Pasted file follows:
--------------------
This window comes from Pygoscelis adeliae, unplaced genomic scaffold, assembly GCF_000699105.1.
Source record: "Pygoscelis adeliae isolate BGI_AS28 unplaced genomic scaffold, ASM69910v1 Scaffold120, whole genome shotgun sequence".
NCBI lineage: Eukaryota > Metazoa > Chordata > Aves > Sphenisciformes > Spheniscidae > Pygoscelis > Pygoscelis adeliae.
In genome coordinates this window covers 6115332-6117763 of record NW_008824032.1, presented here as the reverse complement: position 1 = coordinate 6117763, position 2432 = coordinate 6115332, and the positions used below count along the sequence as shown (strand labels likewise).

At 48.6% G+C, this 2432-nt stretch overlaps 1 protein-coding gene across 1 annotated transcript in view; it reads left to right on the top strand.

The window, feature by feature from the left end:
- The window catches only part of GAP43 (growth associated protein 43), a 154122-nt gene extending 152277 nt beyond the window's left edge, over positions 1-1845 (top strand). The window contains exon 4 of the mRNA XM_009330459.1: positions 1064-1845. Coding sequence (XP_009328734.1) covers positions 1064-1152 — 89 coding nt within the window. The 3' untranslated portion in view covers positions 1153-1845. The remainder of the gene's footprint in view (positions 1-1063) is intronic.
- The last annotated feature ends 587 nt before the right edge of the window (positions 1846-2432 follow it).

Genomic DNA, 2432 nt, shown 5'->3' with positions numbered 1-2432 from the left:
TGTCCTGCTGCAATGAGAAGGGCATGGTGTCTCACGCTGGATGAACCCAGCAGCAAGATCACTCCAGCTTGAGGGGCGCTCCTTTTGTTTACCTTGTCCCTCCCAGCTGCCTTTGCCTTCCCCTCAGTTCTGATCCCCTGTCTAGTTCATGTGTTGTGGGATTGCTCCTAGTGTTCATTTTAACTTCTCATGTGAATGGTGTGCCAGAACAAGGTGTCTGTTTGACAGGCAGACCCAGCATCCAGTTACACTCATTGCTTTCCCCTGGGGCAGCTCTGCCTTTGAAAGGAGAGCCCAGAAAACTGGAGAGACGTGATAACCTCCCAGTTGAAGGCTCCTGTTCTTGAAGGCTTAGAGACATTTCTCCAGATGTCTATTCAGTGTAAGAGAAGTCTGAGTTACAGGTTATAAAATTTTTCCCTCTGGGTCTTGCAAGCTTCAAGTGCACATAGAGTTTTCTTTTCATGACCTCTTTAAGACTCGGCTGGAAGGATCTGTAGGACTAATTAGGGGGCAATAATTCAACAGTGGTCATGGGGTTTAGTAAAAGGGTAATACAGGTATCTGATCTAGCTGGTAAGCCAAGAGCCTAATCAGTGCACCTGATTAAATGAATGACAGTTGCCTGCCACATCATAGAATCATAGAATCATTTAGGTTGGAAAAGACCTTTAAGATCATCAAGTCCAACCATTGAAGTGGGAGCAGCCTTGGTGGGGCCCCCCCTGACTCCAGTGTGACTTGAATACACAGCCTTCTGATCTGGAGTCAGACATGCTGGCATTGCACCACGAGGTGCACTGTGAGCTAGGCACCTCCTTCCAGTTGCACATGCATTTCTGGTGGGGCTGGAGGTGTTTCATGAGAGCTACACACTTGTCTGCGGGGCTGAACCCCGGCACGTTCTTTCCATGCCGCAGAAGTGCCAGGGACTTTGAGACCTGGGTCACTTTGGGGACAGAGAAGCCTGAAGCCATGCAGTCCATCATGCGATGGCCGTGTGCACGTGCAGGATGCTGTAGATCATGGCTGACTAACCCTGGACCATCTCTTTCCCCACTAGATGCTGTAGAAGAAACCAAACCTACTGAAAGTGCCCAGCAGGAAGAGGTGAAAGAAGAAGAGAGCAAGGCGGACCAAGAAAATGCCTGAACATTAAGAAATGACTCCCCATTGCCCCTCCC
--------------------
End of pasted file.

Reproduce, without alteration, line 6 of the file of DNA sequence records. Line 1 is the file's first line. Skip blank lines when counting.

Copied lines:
The window, feature by feature from the left end: